A collaboration between scientists at the University of Toronto and University of California, Los Angeles, has discovered a biological phenomenon in seal brains that may help refine research into sleep factors among other mammals. The findings were published this month in the Journal of Neuroscience.
Study co-author John Peever, associate professor of biology at U of T, said researchers discovered that seals have the ability to be both asleep and awake simultaneously.
While at rest in water, Peever said one half of a seal's brain will subside into a state of slumber while the other will remain active and alert. The entire brain would shut down when the seal went to sleep on land, he added.
The phenomenon, Peever said, is likely an adaptive behaviour designed to help the animals ward off prey that attacks from underwater.
"If they were to sleep with both halves of their brain, they would effectively be vulnerable to being eaten," he said in a telephone interview.
"The side of their brain that's looking down into the water is ... the side that's watching, and the eye that's looking up into the sky where there's no harm coming from typically is the side that is sleeping."
While such behaviour is not unique to seals — certain species of whales have acquired the same skill — Peever said the smaller mammals may serve as a guide to solving some of the mysteries underlying human sleep patterns.
Both seals and humans are large-brained mammals that can be safely compared, he said, adding the chemicals that regulate sleep patterns in one may prove equally powerful in the other species.
Preliminary findings, he said, have already challenged some of the common wisdom surrounding sleep drivers.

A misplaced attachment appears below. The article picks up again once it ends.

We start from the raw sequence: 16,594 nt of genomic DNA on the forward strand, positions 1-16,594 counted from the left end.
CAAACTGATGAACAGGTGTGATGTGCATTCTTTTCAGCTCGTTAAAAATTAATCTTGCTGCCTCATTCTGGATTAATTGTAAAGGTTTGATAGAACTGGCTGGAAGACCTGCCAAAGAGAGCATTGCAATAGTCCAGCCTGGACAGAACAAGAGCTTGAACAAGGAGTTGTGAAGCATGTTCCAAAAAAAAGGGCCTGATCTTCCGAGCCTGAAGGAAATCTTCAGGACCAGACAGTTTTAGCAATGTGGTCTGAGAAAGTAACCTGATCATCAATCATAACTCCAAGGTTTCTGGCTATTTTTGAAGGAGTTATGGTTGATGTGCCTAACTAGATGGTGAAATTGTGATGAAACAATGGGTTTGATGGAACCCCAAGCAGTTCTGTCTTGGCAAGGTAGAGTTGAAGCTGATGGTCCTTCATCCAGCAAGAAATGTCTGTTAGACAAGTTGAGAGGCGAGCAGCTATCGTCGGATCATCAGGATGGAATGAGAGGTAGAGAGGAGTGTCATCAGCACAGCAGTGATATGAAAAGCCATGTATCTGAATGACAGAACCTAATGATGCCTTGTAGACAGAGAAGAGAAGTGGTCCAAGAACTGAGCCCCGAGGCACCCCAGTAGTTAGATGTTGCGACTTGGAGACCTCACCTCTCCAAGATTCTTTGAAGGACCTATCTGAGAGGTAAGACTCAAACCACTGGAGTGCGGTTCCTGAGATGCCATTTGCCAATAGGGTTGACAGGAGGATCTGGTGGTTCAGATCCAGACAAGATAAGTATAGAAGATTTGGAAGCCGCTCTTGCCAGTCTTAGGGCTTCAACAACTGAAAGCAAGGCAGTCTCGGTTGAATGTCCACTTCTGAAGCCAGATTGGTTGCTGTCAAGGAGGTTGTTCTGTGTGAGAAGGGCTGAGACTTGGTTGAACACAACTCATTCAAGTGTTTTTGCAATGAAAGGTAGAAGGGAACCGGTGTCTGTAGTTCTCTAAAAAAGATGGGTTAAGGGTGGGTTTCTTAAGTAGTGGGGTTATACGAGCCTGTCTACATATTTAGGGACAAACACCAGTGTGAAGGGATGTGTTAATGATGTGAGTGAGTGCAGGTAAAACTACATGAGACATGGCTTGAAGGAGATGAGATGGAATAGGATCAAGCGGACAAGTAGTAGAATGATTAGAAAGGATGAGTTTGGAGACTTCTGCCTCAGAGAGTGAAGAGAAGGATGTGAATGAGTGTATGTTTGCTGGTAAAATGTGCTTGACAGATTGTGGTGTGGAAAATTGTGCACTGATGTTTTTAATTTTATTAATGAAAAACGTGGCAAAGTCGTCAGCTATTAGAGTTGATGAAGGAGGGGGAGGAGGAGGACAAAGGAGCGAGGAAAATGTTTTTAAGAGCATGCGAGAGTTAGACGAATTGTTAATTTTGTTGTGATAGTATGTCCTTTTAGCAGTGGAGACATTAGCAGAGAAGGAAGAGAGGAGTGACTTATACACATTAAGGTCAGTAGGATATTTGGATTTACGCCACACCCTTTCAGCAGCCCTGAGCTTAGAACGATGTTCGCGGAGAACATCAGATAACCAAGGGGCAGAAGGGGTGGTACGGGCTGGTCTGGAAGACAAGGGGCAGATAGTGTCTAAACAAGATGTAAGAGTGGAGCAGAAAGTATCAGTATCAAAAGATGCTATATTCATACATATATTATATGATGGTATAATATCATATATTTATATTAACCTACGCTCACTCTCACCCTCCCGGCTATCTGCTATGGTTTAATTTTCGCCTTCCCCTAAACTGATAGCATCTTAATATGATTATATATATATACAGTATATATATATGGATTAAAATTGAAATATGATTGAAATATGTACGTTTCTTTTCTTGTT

When comparing both sides of the seal brain, researchers found serotonin levels were nearly equal in the sleeping and wakeful halves.
Peever said this finding casts doubt on the broadly held theory that serotonin is the chemical primarily responsible for keeping the brain aroused and in a wakeful state. The data suggests a chemical known as acetylcholine may play a more active role. Peever said acetylcholine levels were more elevated in the active half of the brain and much lower on the sleeping side.
Such analysis has been difficult to conduct on humans, whose entire brains go off-line when they settle down for some shut-eye.
By studying a comparable species who can maintain both states at the same time, Peever said researchers may be able to make some useful discoveries that ultimately pave the way for human sleep treatments.
"It's a guide to tell us what are the transmitters that are involved in keeping the brain awake and those that are keeping it asleep, and it's a first line of understanding the basic chemistry of the brain that drives that process," he said.
The research team is currently analyzing histamine levels in seal brains to determine what role, if any, it plays in sleep patterns.
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